From August 22–27 in Kazan, Russia, something spectacular will happen relevant to all the talk and angst about the skills gap in manufacturing—the WorldSkills competition. More than 1,600 young people from over 75 countries will compete in over 50 trade skills—15 of which are in the Manufacturing & Engineering Technology group.
The first WorldSkills competition was held in 1950 in Madrid. In 1973, President Nixon recognized SkillsUSA (then known as VICA) as the official U.S. representative to WorldSkills. The U.S. and SkillsUSA have come a long way since first entering the competition in 1975. Hundreds of thousands of spectators, public policymakers, employers, teachers, trainers, technical experts and government officials from around the world will attend this biennial competition and watch the “Olympians of the Trades” make the world proud.
This year, 22 young people (the most ever) will represent WorldSkills USA. Of those, just five are competing in four of the 15 manufacturing contests. While I’m very proud of these talented technical rock stars and will personally cheer them on until I’m hoarse, I also strongly believe that America can and should have greater representation in the manufacturing contests.
Please join me in establishing a goal that in 2021, when the contest is held in Shanghai, that we have at least one contestant in all 15 manufacturing matches. Deal? Here are the matches: CNC milling; CNC turning; construction metal work; electronics; industrial control; industrial mechanic millwright; manufacturing team challenge; mechanical engineering CAD; mechatronics; mobile robotics; plastic die engineering; polymechanics & automation; prototype modeling; water technology; and welding.
In the U.S., SkillsUSA feeds the WorldSkills Competition, and that contest features the winners of local and state events. The state and U.S. contests are growing in awareness and funding. Let’s keep that momentum building and also support the kids who win the SkillsUSA contests so they can ply their trades on the global stage.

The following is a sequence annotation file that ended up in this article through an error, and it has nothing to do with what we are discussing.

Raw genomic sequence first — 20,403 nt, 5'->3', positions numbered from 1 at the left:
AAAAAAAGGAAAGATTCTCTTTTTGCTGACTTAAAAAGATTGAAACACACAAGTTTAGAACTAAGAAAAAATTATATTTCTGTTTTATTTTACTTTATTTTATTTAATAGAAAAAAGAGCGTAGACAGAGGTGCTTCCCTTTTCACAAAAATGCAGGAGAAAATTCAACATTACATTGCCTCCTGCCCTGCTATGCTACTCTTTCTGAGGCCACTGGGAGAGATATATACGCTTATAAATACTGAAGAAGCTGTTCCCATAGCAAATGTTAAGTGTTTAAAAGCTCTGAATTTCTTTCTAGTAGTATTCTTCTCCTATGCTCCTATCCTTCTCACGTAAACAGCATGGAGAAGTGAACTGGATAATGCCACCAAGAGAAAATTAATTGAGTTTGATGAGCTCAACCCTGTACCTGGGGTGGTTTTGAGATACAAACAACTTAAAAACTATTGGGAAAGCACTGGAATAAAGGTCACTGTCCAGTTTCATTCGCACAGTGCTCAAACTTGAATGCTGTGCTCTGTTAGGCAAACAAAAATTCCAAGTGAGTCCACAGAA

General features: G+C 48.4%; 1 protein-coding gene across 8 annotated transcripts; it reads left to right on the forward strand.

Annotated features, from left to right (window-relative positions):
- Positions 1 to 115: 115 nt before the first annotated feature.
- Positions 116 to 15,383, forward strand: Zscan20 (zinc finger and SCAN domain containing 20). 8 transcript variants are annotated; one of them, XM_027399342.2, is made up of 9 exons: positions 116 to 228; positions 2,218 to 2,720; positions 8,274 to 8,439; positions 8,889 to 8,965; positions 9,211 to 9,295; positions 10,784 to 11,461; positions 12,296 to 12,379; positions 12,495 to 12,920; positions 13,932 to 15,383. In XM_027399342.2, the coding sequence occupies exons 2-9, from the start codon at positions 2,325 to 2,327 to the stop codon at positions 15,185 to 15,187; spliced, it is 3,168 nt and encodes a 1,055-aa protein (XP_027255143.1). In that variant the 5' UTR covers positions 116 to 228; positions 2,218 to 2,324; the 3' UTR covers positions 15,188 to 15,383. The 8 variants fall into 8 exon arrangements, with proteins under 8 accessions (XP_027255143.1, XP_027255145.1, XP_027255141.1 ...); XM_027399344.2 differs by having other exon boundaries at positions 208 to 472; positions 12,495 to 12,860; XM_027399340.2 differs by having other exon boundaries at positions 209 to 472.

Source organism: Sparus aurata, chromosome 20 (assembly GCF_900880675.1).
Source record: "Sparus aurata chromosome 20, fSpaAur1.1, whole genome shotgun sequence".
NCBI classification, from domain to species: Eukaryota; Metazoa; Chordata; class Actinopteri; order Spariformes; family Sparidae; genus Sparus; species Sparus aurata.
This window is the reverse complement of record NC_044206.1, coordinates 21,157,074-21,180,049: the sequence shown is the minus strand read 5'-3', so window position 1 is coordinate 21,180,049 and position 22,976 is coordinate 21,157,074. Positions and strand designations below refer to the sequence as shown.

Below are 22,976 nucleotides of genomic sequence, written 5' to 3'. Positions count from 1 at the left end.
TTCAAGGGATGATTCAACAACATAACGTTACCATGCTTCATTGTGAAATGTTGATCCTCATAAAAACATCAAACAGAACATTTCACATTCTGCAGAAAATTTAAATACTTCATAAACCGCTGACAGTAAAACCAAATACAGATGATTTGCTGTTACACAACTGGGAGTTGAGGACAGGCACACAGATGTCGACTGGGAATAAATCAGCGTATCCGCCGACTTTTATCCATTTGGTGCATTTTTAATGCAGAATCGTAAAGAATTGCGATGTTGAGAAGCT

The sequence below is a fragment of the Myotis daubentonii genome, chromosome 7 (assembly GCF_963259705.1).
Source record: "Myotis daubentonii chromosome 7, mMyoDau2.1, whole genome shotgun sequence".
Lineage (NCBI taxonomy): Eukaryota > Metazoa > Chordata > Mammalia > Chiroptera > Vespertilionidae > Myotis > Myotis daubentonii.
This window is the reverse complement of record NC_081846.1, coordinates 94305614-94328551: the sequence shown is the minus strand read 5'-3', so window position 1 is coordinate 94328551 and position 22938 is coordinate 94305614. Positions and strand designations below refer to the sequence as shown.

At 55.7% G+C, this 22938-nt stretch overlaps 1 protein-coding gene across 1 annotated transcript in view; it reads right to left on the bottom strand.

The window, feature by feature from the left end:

Participating takes time, talent, and treasure. Usually, each participant needs to travel with at least two others—a mentor to help with the technical aspects of the tasks before and during the competition and a chaperone. It requires about $30,000 to cover expenses for each individual person in the group to attend. Again, with all the lamenting about a lack of skills in the U.S., let’s support the ones who are championing those skills, who are true masters of their crafts, and are at the starting gate of their careers. Bolster their courageous choice. They may have had pushback from those who don’t understand the impact of the trades on our economy and the fulfillment of being a maker.
Further, where is our competitive nature? Look at the adulation of sports Olympians. We like to compare the U.S. with other countries in the medal count, don’t we? Am I the only one who is embarrassed at the poor showing in this remarkable program by a world superpower? You can donate at weblink.donorperfect.com/WorldSkills.
In addition to donations, SkillsUSA needs volunteers. And sponsorships can associate your brand with the cause. For example, 3M is the lead sponsor this year, and Mastercam is a global partner. For over 22 years we’ve served as the exclusive CAM partner in the event. With our reseller partners, we’ve worked with teams around the world since WorldSkills 2017 to master the software and prepare for the tasks. Learn about WorldSkills USA at www.worldskillsusa.org.
Mark your calendars and follow and cheer our team @WorldSkillsUSA on Facebook and Twitter, worldskillsusa on Instagram, and WorldSkills USA on YouTube. Come on, American manufacturing, step up, and let’s kick some … brass!